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AUBIN-HORTH Nadia

  • Département de Biologie, Université Laval, Québec, Canada
  • Adaptation, Behavior & Social Evolution, Expression Studies, Genotype-Phenotype, Life History, Phenotypic Plasticity

Recommendations:  2

Reviews:  2

Educational and work
Full professor, Département de Biologie, Université Laval, 2016-present Associate professor, Département de Biologie, Université Laval, 2012-2016 Assistant professor, Département de Biologie, Université Laval, 2009-2012 Assistant professor, Département de Sciences Biologiques, Université de Montréal, 2006-2009 Post-doc: Harvard University 2002-2006 PhD: Université Laval 2002

Recommendations:  2

16 Jun 2022
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Sensory plasticity in a socially plastic bee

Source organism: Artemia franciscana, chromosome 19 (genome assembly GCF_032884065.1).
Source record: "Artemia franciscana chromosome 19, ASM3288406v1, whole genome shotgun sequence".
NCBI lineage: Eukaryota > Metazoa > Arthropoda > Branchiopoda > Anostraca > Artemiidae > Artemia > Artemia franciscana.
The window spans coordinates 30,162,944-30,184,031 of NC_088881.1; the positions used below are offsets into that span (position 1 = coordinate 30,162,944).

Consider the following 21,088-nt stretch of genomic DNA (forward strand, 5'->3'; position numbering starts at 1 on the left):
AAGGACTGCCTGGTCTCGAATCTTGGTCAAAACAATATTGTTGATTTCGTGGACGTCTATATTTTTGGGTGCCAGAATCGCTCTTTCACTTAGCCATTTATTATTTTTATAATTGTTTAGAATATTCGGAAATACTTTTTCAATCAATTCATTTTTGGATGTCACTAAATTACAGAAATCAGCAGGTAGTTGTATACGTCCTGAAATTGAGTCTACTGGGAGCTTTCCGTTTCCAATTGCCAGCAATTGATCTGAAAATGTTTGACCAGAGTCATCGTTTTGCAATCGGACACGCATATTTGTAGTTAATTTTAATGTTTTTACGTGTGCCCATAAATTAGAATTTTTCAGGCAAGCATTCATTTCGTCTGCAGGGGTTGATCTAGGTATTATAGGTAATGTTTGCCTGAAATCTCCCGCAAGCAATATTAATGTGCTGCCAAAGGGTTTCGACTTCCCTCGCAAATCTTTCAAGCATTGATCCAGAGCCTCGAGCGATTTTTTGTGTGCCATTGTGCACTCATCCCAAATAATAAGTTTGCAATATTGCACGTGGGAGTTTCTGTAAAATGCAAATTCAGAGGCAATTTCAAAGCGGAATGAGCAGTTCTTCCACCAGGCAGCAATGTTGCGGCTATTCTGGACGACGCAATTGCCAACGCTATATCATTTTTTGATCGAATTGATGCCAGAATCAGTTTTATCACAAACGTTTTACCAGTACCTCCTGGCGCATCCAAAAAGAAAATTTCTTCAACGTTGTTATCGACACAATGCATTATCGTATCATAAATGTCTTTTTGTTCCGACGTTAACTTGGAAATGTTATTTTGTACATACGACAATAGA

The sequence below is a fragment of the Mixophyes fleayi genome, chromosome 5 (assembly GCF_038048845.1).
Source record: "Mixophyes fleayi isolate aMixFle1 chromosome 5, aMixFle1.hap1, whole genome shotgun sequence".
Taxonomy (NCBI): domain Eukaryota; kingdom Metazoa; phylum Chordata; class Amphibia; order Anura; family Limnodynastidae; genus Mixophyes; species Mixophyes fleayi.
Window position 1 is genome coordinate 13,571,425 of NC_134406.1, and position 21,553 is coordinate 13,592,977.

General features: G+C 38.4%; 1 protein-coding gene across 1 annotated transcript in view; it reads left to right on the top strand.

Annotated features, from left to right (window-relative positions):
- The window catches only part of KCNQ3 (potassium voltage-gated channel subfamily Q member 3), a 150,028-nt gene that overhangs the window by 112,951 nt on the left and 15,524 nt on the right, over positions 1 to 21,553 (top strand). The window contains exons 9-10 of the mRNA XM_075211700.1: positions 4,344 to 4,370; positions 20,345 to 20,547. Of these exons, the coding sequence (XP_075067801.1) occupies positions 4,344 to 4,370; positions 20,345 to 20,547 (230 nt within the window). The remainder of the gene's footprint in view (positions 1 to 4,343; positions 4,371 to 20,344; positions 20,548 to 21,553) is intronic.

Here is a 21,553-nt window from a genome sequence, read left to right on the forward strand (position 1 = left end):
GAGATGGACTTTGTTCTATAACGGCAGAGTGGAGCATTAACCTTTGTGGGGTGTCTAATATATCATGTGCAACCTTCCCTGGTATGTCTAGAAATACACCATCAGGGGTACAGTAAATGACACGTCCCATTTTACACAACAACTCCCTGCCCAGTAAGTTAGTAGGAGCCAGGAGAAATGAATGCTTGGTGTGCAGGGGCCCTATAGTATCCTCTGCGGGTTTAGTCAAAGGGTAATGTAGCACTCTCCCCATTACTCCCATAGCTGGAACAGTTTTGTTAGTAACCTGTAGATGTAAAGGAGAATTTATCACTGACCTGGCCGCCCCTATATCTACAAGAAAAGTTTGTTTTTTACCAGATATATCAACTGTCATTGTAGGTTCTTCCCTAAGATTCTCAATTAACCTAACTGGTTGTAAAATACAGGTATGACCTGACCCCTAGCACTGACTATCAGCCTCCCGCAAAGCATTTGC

Taking advantage of facultative sociality in sweat bees to study the developmental plasticity of antennal sense organs and its association with social phenotype

Recommended by based on reviews by Michael D Greenfield, Sylvia Anton and Lluís Socias-Martínez

The study of the evolution of sociality is closely associated with the study of the evolution of sensory systems. Indeed, group life and sociality necessitate that individuals recognize each other and detect outsiders, as seen in eusocial insects such as Hymenoptera. While we know that antennal sense organs that are involved in olfactory perception are found in greater densities in social species of that group compared to solitary hymenopterans, whether this among-species correlation represents the consequence of social evolution leading to sensory evolution, or the opposite, is still questioned. Knowing more about how sociality and sensory abilities covary within a species would help us understand the evolutionary sequence. Studying a species that shows social plasticity, that is facultatively social, would further allow disentangling the cause and consequence of social evolution and sensory systems and the implication of plasticity in the process.